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Many of the conversations we’ve been having with professional services firms over the course of the last few months have ended up focusing on the issue of propositions. In a changed market—in a changed world—offering clients the same thing you offered them before the COVID crisis struck seems increasingly unwise. Your underlying capabilities might be every bit as relevant as they ever were, as might your values and your purpose.

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The next time you stop for a coffee, go and look at the home pages of the world’s leading consulting firms. What do you see? Thought leadership. Right up there, above all else. The first thing the firm wants to show you. What is it about? COVID-19. Everywhere, virtually everything is about the crisis. What does it offer? Supply chain solutions. Ideas about workforce planning. Ideas about how you can reimagine your business in the post-COVID era. Descriptions of the new normal. Opinions from business leaders. Surveys. Data. More surveys. More data.

Hope. It offers hope.

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Spend any time analysing the marketing messages landing in your inbox right now and you might notice that they tend to fall into one of three categories:

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Analysis of our thought leadership ratings over the course of the last decade reveals a narrowing of the gap between the lowest- and highest-ranking firm. The good news is that the worst is getting better. The bad news is that the best hasn’t changed much at all.

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Every year we conduct a big survey of clients (senior end users of consulting services) in which we ask them a wide range of questions relating to their interaction with consulting firms and their use of consulting services. We use the results across many parts of our business; it informs our Market Trends programme and the Global Data Model that underpins it, it’s central to our Client & Brand Insight work, and it’s one of the strands of research on which our Emerging Trends programme is based.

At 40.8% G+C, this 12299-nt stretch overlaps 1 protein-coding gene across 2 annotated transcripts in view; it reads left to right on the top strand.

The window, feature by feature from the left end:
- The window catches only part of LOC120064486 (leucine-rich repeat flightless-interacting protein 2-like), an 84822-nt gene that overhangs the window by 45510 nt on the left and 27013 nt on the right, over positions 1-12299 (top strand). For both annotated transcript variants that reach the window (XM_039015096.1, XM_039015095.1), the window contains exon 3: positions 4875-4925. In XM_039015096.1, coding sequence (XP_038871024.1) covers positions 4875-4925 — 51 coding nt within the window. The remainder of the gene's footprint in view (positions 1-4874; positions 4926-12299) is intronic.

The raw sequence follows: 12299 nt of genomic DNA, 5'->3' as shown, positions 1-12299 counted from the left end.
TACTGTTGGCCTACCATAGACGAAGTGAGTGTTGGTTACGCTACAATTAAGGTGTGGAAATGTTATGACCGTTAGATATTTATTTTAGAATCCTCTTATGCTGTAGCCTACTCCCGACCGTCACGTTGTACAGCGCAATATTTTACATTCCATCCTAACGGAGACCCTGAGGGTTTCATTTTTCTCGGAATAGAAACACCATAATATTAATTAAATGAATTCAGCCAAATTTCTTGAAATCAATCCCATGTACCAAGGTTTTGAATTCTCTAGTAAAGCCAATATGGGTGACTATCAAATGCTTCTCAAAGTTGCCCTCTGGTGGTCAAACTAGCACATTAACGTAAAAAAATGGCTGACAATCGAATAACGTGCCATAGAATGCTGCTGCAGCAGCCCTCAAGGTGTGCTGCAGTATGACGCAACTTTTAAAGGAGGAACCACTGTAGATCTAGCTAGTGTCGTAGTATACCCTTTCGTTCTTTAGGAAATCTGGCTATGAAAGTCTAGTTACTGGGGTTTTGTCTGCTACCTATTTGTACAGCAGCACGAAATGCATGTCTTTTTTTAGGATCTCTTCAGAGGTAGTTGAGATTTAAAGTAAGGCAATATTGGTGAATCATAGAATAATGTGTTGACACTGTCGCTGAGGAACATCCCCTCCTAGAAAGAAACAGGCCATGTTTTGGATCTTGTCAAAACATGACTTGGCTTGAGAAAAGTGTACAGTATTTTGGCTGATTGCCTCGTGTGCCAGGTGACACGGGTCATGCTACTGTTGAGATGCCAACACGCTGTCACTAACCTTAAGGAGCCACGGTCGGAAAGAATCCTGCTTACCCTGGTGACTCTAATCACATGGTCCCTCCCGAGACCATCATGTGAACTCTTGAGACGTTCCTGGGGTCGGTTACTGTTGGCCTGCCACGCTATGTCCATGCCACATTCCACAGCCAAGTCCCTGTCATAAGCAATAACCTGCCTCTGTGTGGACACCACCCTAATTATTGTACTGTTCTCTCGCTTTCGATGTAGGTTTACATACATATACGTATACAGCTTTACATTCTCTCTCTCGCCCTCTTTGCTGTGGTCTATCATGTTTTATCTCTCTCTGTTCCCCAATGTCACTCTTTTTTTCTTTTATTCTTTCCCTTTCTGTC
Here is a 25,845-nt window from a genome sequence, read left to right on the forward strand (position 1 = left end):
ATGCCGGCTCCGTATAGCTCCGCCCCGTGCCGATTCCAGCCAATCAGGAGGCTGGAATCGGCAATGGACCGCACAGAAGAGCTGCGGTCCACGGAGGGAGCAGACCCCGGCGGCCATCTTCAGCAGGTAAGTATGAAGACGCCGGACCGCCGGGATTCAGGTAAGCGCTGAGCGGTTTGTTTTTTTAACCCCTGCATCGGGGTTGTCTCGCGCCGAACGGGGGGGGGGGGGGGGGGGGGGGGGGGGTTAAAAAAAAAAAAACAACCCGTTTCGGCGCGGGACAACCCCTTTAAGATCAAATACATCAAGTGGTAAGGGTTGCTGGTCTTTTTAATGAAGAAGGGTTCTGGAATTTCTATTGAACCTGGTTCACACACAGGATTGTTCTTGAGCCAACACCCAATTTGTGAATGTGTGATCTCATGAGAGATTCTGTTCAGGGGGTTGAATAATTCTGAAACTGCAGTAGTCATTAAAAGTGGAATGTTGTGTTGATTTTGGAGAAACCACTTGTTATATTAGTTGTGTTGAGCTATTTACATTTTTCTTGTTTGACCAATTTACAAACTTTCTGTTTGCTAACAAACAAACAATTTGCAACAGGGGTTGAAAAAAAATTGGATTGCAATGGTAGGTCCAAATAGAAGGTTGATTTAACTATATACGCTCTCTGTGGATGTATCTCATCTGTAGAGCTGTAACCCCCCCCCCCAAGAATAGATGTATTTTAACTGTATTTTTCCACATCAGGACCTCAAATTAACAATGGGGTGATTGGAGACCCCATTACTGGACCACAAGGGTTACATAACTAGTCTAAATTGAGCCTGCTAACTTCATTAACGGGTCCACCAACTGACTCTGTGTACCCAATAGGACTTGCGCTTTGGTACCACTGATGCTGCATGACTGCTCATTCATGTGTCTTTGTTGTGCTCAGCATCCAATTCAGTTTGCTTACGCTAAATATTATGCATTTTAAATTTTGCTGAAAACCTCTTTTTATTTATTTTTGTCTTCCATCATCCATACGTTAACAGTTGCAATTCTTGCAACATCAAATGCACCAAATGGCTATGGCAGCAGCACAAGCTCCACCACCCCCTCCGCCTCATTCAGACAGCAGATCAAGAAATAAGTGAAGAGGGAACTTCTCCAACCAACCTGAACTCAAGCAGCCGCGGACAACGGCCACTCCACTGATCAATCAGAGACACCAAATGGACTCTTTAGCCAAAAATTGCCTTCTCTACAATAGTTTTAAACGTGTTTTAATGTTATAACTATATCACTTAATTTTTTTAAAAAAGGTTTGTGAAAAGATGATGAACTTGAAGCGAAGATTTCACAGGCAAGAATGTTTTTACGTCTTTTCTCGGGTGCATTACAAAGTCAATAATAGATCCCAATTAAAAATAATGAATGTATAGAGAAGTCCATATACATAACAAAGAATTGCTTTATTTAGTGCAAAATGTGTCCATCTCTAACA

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Our recent report, Missing the point, found surprising evidence about CxOs in relation to thought leadership. It found them to be harder-working, more patient, and easier to please than their subordinates, challenging the notion that they're all tearing around with their hair on fire, with about three nanoseconds to read whatever you'd like to put in front of them. 

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There seems to be an obsession with the length of thought leadership today, to the point where it’s tempting to conclude that publishers see it as a panacea for all thought leadership ills. As if to reinforce the point this seems to work both ways–longer and shorter–but overwhelmingly the trend is to pander to notions of a time-starved senior executive and create bite-sized material. It also sounds perfectly sensible.

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Along with terrible haircuts, padded shoulders, and beige, French post-structuralist critical theory was really big in the 1980s. Much of what was written about it (post-structuralism, not the 1980s or beige) was so impenetrable that you could win serious kudos for having managed to read a chapter of Jacques Derrida without having a nervous breakdown.

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